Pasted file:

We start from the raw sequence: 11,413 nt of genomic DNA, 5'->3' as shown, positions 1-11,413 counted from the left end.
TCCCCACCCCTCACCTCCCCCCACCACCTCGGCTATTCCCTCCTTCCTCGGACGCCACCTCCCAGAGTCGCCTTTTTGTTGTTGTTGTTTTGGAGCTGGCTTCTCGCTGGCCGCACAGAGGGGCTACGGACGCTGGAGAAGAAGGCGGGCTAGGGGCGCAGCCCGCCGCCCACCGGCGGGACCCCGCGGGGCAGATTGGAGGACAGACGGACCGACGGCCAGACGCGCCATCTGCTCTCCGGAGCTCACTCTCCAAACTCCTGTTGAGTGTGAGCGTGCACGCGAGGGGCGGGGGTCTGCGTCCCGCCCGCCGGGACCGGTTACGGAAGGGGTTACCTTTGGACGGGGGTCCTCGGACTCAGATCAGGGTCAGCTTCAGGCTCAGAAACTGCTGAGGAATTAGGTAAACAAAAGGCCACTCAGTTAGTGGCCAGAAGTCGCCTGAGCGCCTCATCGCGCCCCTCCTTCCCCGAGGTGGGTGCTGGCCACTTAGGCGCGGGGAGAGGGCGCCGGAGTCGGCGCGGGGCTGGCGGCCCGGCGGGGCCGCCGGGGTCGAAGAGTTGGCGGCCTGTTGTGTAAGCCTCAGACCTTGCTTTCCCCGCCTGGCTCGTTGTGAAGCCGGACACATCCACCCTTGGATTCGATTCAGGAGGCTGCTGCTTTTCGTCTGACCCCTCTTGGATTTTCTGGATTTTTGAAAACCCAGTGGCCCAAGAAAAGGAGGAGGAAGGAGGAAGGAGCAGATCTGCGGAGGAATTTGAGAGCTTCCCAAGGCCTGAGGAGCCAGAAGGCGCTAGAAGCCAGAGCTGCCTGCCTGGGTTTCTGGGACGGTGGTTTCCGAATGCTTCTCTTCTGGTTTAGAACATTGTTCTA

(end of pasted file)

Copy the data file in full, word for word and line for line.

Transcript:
We start from the raw sequence: 11,413 nt of genomic DNA, 5'->3' as shown, positions 1-11,413 counted from the left end.
TCCCCACCCCTCACCTCCCCCCACCACCTCGGCTATTCCCTCCTTCCTCGGACGCCACCTCCCAGAGTCGCCTTTTTGTTGTTGTTGTTTTGGAGCTGGCTTCTCGCTGGCCGCACAGAGGGGCTACGGACGCTGGAGAAGAAGGCGGGCTAGGGGCGCAGCCCGCCGCCCACCGGCGGGACCCCGCGGGGCAGATTGGAGGACAGACGGACCGACGGCCAGACGCGCCATCTGCTCTCCGGAGCTCACTCTCCAAACTCCTGTTGAGTGTGAGCGTGCACGCGAGGGGCGGGGGTCTGCGTCCCGCCCGCCGGGACCGGTTACGGAAGGGGTTACCTTTGGACGGGGGTCCTCGGACTCAGATCAGGGTCAGCTTCAGGCTCAGAAACTGCTGAGGAATTAGGTAAACAAAAGGCCACTCAGTTAGTGGCCAGAAGTCGCCTGAGCGCCTCATCGCGCCCCTCCTTCCCCGAGGTGGGTGCTGGCCACTTAGGCGCGGGGAGAGGGCGCCGGAGTCGGCGCGGGGCTGGCGGCCCGGCGGGGCCGCCGGGGTCGAAGAGTTGGCGGCCTGTTGTGTAAGCCTCAGACCTTGCTTTCCCCGCCTGGCTCGTTGTGAAGCCGGACACATCCACCCTTGGATTCGATTCAGGAGGCTGCTGCTTTTCGTCTGACCCCTCTTGGATTTTCTGGATTTTTGAAAACCCAGTGGCCCAAGAAAAGGAGGAGGAAGGAGGAAGGAGCAGATCTGCGGAGGAATTTGAGAGCTTCCCAAGGCCTGAGGAGCCAGAAGGCGCTAGAAGCCAGAGCTGCCTGCCTGGGTTTCTGGGACGGTGGTTTCCGAATGCTTCTCTTCTGGTTTAGAACATTGTTCTA